A common error in using adjectives and adverbs arises from using the wrong form for comparison.
Incorrect: She is the poorest of the two women.
She is poor. (positive form)
She is the poorer of the two women. (comparative form)
She is the poorest of them all. (superlative form)
Many one- and two-syllable adjectives and one-syllable adverbs may be compared by adding -er or -est.
sweet, sweeter, sweetest
high, higher, highest
silly, sillier, silliest
big, bigger, biggest
Usually, with words of three or more syllables, don’t add -er or -est. Use more or most in front of the words. Never use both the -er or -est suffix and more or most.
Example: efficient, more efficient, most efficient
Incorrect: He is more efficienter at using the PowerPoint program than his boss is.
Correct: He is more efficient at using the PowerPoint program than his boss is.
Some words have irregular comparative and superlative forms.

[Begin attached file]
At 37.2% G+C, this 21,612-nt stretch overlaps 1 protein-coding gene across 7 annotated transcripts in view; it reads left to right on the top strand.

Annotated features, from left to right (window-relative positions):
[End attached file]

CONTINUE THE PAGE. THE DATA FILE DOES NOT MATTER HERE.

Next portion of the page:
bad, worse, worst
good, better, best
Incorrect: She is the best candidate of the two for the job.
Correct: She is the better candidate of the two for the job.
When comparing most -ly adverbs, keep the -ly and add more or most.
Incorrect: She spoke quicker than he did.
Correct: She spoke quickly.
She spoke more quickly than he did.
Incorrect: Talk quieter.
Correct: Talk quietly.
Talk more quietly.
Are these sentences correct or incorrect?
1. She is even curiouser than her little brother.
2. I can run more faster than you can.
3. I can run more quickly than you can.
4. My brother is the youngest of the two of us.
5. She is the best of the two sisters at braiding hair.
Pop Quiz Answers
1. Incorrect (more curious)
2. Incorrect (faster)
4. Incorrect (younger)
5. Incorrect (better)
Posted on Sunday, April 1, 2007, at 3:45 am33 Comments on Adjectives and Adverbs: Forms for Comparison